No company wants to have one supplier only in the supply chain, especially when it involves the core service of this company: software. This is the case of the majority of companies that rely on mainframes. IBM dominates this market, accounting for more than 90% of all mainframes in the world. Public cloud providers, in contrast, are competing against each other in a healthy way causing the price to drop significantly in the last five years or so.

Even if the company decides to have its own datacenter, which happens sometimes, it would have no ties to a specific supplier since the market is diversified in this field.

Finally, when big companies migrate their backend infrastructure to the cloud using distributed systems, they can develop complex backend services in a timely way. What I mean is that many of the operations that are performed by the frontend services can now be completely coded in the backend. This is true because most of the time when they use only mainframe computers, they cannot complete operations like image analysis using artificial intelligence, for example, inside the mainframe architecture.

As a consequence, most of the time companies use the frontend to do these operations, or even specific services to provide that. When a microservice architecture is chosen, in contrast, this operation can be achieved without any major technical barriers.


Now that we’ve talked about the importance of having a complete distributed platform, let’s talk about the types of open-source solutions available to support such design. The Apache Kafka is one of the most popular message broker components used for managing and orchestrating messages. With last than 10 years of existence, Kafka has become a key component in almost all large-scale and cloud-based architectures.

Long story short, Kafka is used as a message exchange by microservices, services, ou third-party applications, like Hadoop, for data analysis.

Kafka by Confluent

Schema Registry

The integrity and control of the data that is being produced and consumed through Kafka are made by the Schema Registry. All the governance, rules, and structure are defined in an Avro file, and the Schema Registry makes sure only messages that are in line with these standards are allowed on Kafka.


Most of the public cloud providers do offer KaaS (Kafka As A Service) option, like EKS, and there are companies like Confluent that provides customer support for on-premise data centers as well.

When developing microservices with Kafka and Schema Registry, most of the time we need to run these components locally to test our software. This is one of the main reasons why we use Docker(one of many, of course). With Docker Compose we are able to run several containers in our personal computer, allowing us to run Kafka and Schema Registry simultaneously.

In order to do so, we need to create a file named Dockfile with the following images:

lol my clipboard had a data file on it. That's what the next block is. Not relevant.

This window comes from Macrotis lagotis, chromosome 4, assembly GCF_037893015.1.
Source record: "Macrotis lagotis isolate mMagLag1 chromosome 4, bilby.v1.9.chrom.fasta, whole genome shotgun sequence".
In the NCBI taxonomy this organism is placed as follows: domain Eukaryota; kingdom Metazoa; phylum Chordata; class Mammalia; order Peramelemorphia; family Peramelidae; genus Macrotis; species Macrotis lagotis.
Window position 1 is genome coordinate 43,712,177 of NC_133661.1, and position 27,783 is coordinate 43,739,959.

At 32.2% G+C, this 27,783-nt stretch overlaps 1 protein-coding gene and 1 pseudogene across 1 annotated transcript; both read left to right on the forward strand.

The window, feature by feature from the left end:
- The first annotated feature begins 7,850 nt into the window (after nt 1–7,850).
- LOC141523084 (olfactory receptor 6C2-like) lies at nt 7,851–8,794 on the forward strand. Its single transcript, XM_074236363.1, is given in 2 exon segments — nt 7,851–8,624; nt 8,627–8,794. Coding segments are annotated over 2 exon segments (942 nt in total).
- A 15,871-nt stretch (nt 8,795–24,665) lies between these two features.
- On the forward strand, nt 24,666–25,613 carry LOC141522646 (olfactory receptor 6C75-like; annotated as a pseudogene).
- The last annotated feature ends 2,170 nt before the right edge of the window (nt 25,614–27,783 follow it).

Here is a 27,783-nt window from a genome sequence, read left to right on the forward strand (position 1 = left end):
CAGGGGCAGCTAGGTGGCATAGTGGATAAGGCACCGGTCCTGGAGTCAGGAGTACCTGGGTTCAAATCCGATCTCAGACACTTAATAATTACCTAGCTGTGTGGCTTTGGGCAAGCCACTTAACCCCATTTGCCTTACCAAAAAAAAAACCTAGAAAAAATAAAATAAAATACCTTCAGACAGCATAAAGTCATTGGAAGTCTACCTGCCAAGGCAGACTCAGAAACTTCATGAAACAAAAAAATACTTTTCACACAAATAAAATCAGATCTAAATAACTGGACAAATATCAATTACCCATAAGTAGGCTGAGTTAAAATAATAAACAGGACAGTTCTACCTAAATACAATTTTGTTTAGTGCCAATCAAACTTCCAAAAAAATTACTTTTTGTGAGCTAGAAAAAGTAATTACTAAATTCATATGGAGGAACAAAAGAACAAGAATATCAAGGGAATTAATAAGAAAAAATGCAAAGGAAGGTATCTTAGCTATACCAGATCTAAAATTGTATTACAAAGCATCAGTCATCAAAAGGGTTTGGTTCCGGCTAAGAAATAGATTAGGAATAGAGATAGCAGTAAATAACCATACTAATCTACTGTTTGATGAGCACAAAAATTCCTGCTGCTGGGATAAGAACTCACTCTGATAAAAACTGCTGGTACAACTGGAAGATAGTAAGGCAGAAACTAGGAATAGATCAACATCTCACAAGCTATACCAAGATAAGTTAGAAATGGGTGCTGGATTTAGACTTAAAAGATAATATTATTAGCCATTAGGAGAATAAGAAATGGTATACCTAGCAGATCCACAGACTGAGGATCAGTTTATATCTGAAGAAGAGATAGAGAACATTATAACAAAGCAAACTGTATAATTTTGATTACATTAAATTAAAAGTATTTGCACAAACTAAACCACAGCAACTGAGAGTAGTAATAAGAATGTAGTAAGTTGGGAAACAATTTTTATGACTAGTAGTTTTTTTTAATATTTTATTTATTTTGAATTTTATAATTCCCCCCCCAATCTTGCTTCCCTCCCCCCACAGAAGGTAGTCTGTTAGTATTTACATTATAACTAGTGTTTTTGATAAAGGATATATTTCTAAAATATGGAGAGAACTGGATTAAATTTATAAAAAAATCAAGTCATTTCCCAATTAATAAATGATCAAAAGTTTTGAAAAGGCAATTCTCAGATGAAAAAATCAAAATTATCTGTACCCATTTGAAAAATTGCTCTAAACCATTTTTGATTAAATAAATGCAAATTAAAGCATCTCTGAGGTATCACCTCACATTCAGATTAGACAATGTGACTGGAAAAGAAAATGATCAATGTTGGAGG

FROM confluentinc/cp-kafka-connect:5.1.2 ENV CONNECT_PLUGIN_PATH="/usr/share/java,/usr/share/confluent-hub-components" RUN confluent-hub install --no-prompt confluentinc/kafka-connect-datagen:latest

Next, we’ll create our docker compose file named docker-compose.yml

Finally, let’s launch our containers locally.

$ docker-compose up

When we perform the command docker ps -a, we can see our containers up and running.

If you prefer, I have included this code on my GitHub.

Alternatively, you can also run Kafka and Schema Registry embedded using this awesome Java component developed by Marcos Vallim.

Spring Boot Microservices

Now is time to create our microservices. The idea here is to create two microservices in Java. The one named kafka-holder will contain an API endpoint that performs a payment. Once it receives this HTTP request, it will send an Avro event to Kafka and wait for the response.

The service kafka-service will then consume this message from Kafka, process the payment, and produce a new event stating whether the payment was processed or not.

The Avro event for the payment request is defined below.

The architecture created here uses Kafka and Schema Registry to orchestrate the messages.

Event-based architecture

Note that both applications are consumers and producers simultaneously. By doing this approach, we can scale up and down our microservices individually. This guarantee we are not wasting any resources, and we are using our money where we really need to.

Another advantage this architecture brings is the fact that no message is lost in case of any downtime of a given microservice. This is counting that we will have DLQ (Dead Letters Queues) and a good resilience solution in our project though.

In case we need to find out what happened to a given transaction, we also can check the Kafka broker and find this specific event there.

This post presented some general overview of the history of computer power and software development over the last decades. It also showed some key benefits of using distributed solutions when dealing with a large number of services and data.

I hope this article helped you understand why this trend of cloud computing and event-based systems came to stay, and why it will replace most of the ancient mainframe systems in the long term.

If you have any questions, please feel free to drop a comment.

Thanks for reading it!